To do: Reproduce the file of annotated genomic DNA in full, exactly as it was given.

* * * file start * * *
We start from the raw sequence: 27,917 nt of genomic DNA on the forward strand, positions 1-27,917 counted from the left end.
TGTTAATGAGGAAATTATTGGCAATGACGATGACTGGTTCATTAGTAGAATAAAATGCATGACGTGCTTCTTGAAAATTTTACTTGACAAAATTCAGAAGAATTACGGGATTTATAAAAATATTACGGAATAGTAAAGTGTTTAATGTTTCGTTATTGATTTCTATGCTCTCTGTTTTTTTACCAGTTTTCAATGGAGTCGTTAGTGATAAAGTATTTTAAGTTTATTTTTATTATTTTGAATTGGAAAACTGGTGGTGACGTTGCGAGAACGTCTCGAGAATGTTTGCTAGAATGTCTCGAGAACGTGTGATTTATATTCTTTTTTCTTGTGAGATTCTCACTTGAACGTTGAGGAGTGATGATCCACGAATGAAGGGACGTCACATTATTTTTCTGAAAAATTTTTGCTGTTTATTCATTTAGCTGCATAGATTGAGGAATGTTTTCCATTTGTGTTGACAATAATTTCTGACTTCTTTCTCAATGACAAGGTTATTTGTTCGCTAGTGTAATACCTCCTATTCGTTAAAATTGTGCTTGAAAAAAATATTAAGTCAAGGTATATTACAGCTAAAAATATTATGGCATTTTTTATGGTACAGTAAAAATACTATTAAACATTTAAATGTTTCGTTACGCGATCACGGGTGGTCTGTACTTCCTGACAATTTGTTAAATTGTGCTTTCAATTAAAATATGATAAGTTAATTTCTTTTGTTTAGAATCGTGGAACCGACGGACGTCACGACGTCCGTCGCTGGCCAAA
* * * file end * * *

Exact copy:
We start from the raw sequence: 27,917 nt of genomic DNA on the forward strand, positions 1-27,917 counted from the left end.
TGTTAATGAGGAAATTATTGGCAATGACGATGACTGGTTCATTAGTAGAATAAAATGCATGACGTGCTTCTTGAAAATTTTACTTGACAAAATTCAGAAGAATTACGGGATTTATAAAAATATTACGGAATAGTAAAGTGTTTAATGTTTCGTTATTGATTTCTATGCTCTCTGTTTTTTTACCAGTTTTCAATGGAGTCGTTAGTGATAAAGTATTTTAAGTTTATTTTTATTATTTTGAATTGGAAAACTGGTGGTGACGTTGCGAGAACGTCTCGAGAATGTTTGCTAGAATGTCTCGAGAACGTGTGATTTATATTCTTTTTTCTTGTGAGATTCTCACTTGAACGTTGAGGAGTGATGATCCACGAATGAAGGGACGTCACATTATTTTTCTGAAAAATTTTTGCTGTTTATTCATTTAGCTGCATAGATTGAGGAATGTTTTCCATTTGTGTTGACAATAATTTCTGACTTCTTTCTCAATGACAAGGTTATTTGTTCGCTAGTGTAATACCTCCTATTCGTTAAAATTGTGCTTGAAAAAAATATTAAGTCAAGGTATATTACAGCTAAAAATATTATGGCATTTTTTATGGTACAGTAAAAATACTATTAAACATTTAAATGTTTCGTTACGCGATCACGGGTGGTCTGTACTTCCTGACAATTTGTTAAATTGTGCTTTCAATTAAAATATGATAAGTTAATTTCTTTTGTTTAGAATCGTGGAACCGACGGACGTCACGACGTCCGTCGCTGGCCAAA